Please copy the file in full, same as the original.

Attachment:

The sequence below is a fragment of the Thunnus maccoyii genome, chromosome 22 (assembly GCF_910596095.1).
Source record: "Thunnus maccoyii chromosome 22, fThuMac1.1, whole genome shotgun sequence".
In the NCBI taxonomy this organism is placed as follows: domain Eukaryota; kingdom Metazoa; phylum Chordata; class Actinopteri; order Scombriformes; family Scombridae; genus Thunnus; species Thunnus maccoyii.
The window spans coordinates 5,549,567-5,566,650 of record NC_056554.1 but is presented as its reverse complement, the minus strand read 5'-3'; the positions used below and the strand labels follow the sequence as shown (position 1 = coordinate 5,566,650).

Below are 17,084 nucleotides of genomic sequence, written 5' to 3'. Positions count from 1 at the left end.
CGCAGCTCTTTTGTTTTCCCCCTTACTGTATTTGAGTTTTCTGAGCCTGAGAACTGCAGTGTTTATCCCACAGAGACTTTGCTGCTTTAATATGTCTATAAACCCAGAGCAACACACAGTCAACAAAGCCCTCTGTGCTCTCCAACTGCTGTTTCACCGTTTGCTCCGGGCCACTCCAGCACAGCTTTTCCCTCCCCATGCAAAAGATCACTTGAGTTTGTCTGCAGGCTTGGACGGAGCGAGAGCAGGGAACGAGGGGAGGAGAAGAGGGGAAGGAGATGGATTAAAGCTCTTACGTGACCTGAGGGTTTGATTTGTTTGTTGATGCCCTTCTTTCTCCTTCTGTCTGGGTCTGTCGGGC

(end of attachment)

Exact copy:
The sequence below is a fragment of the Thunnus maccoyii genome, chromosome 22 (assembly GCF_910596095.1).
Source record: "Thunnus maccoyii chromosome 22, fThuMac1.1, whole genome shotgun sequence".
In the NCBI taxonomy this organism is placed as follows: domain Eukaryota; kingdom Metazoa; phylum Chordata; class Actinopteri; order Scombriformes; family Scombridae; genus Thunnus; species Thunnus maccoyii.
The window spans coordinates 5,549,567-5,566,650 of record NC_056554.1 but is presented as its reverse complement, the minus strand read 5'-3'; the positions used below and the strand labels follow the sequence as shown (position 1 = coordinate 5,566,650).

Below are 17,084 nucleotides of genomic sequence, written 5' to 3'. Positions count from 1 at the left end.
CGCAGCTCTTTTGTTTTCCCCCTTACTGTATTTGAGTTTTCTGAGCCTGAGAACTGCAGTGTTTATCCCACAGAGACTTTGCTGCTTTAATATGTCTATAAACCCAGAGCAACACACAGTCAACAAAGCCCTCTGTGCTCTCCAACTGCTGTTTCACCGTTTGCTCCGGGCCACTCCAGCACAGCTTTTCCCTCCCCATGCAAAAGATCACTTGAGTTTGTCTGCAGGCTTGGACGGAGCGAGAGCAGGGAACGAGGGGAGGAGAAGAGGGGAAGGAGATGGATTAAAGCTCTTACGTGACCTGAGGGTTTGATTTGTTTGTTGATGCCCTTCTTTCTCCTTCTGTCTGGGTCTGTCGGGC